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An international risk prediction algorithm for the onset of generalized anxiety and panic syndromes in general practice attendees: predictA

  • M. King (a1), C. Bottomley (a2), J. A. Bellón-Saameño (a3), F. Torres-Gonzalez (a4), I. Švab (a5), J. Rifel (a5), H.-I. Maaroos (a6), A. Aluoja (a6), M. I. Geerlings (a7), M. Xavier (a8), I. Carraça (a9), B. Vicente (a10), S. Saldivia (a10) and I. Nazareth (a2) (a11)...
Abstract
Background

There are no risk models for the prediction of anxiety that may help in prevention. We aimed to develop a risk algorithm for the onset of generalized anxiety and panic syndromes.

Method

Family practice attendees were recruited between April 2003 and February 2005 and followed over 24 months in the UK, Spain, Portugal and Slovenia (Europe4 countries) and over 6 months in The Netherlands, Estonia and Chile. Our main outcome was generalized anxiety and panic syndromes as measured by the Patient Health Questionnaire. We entered 38 variables into a risk model using stepwise logistic regression in Europe4 data, corrected for over-fitting and tested it in The Netherlands, Estonia and Chile.

Results

There were 4905 attendees in Europe4, 1094 in Estonia, 1221 in The Netherlands and 2825 in Chile. In the algorithm four variables were fixed characteristics (sex, age, lifetime depression screen, family history of psychological difficulties); three current status (Short Form 12 physical health subscale and mental health subscale scores, and unsupported difficulties in paid and/or unpaid work); one concerned country; and one time of follow-up. The overall C-index in Europe4 was 0.752 [95% confidence interval (CI) 0.724–0.780]. The effect size for difference in predicted log odds between developing and not developing anxiety was 0.972 (95% CI 0.837–1.107). The validation of predictA resulted in C-indices of 0.731 (95% CI 0.654–0.809) in Estonia, 0.811 (95% CI 0.736–0.886) in The Netherlands and 0.707 (95% CI 0.671–0.742) in Chile.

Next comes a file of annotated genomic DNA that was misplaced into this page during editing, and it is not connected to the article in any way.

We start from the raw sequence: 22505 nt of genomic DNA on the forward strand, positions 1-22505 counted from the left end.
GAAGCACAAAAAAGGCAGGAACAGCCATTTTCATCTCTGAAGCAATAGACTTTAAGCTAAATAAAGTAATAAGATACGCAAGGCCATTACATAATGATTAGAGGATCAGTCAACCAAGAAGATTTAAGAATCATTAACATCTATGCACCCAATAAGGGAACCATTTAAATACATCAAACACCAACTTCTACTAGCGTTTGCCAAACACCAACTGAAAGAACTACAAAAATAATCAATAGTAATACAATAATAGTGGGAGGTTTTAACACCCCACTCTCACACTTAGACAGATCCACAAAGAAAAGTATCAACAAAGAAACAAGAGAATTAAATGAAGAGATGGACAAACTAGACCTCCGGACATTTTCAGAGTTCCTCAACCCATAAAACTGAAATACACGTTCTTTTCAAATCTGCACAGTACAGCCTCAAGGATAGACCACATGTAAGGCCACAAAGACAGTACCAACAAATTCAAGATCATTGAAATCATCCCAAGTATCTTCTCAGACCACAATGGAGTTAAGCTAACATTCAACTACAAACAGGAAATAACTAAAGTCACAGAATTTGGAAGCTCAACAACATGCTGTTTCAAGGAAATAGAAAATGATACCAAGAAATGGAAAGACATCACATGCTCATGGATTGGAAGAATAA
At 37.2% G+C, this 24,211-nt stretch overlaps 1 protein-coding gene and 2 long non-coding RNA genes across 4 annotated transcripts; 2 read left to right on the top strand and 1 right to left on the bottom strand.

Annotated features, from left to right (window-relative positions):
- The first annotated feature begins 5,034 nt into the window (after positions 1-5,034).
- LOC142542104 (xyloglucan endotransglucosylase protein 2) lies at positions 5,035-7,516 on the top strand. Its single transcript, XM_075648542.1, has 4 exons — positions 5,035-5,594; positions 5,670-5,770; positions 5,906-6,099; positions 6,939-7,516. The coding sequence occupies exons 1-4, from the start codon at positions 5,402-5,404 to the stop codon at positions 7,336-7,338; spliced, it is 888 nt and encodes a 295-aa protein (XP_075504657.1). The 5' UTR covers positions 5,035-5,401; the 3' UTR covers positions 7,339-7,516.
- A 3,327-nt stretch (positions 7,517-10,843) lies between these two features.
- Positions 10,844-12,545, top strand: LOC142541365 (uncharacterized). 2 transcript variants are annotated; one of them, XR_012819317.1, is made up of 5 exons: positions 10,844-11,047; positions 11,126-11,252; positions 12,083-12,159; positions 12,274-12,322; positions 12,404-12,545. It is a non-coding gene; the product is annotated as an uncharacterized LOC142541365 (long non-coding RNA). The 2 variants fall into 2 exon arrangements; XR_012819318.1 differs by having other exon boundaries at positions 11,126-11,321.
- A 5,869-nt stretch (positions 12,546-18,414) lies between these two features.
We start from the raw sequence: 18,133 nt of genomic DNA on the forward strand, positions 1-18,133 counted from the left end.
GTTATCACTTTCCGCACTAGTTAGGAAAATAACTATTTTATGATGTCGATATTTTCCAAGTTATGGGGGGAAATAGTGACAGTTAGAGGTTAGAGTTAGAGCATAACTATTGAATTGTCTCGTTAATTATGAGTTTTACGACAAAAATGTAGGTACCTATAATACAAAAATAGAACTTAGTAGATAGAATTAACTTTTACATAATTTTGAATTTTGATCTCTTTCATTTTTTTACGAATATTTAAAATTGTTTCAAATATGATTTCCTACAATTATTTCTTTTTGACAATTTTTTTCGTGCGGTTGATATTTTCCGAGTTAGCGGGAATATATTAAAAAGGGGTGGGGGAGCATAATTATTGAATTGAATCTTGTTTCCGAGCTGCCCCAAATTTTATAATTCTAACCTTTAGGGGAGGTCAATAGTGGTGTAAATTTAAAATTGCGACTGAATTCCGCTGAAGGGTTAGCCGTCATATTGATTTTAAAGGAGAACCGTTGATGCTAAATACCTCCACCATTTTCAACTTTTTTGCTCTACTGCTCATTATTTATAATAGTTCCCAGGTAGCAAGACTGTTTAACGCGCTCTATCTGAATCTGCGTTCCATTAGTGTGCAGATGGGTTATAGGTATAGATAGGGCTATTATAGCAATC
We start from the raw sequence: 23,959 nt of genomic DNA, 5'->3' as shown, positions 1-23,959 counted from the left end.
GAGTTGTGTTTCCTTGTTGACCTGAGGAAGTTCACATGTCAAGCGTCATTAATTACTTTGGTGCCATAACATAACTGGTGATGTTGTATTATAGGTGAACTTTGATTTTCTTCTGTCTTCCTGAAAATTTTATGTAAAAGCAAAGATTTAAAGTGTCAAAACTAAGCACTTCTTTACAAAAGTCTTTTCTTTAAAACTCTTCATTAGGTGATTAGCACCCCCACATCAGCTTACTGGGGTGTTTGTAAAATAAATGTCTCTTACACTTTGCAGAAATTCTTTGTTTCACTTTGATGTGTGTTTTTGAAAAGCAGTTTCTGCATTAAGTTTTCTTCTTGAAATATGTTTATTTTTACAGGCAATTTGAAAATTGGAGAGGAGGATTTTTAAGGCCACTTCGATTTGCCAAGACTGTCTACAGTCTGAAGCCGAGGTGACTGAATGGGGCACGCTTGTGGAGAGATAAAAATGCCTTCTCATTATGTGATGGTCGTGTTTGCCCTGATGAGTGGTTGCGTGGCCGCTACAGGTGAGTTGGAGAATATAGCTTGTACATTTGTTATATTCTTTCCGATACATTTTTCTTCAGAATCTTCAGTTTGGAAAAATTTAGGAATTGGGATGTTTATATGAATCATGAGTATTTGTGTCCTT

Conclusions

PredictA accurately predicts the risk of anxiety syndromes. The algorithm is strikingly similar to the predictD algorithm for major depression, suggesting considerable overlap in the concepts of anxiety and depression.

Copyright
Corresponding author
*Address for correspondence: M. King, M.D., Ph.D., Department of Mental Health Sciences, University College London Medical School, Charles Bell House, 67–73 Riding House Street, London W1W 7EH, UK. (Email: m.king@medsch.ucl.ac.uk)
Linked references
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This list contains references from the content that can be linked to their source. For a full set of references and notes please see the PDF or HTML where available.

M Blaxter (1990). Health and Lifestyles. Routledge: London.

DB Rubin (1987). Multiple Imputation for Non-Response in Surveys. John Wiley and Sons: New York.

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Psychological Medicine
  • ISSN: 0033-2917
  • EISSN: 1469-8978
  • URL: /core/journals/psychological-medicine
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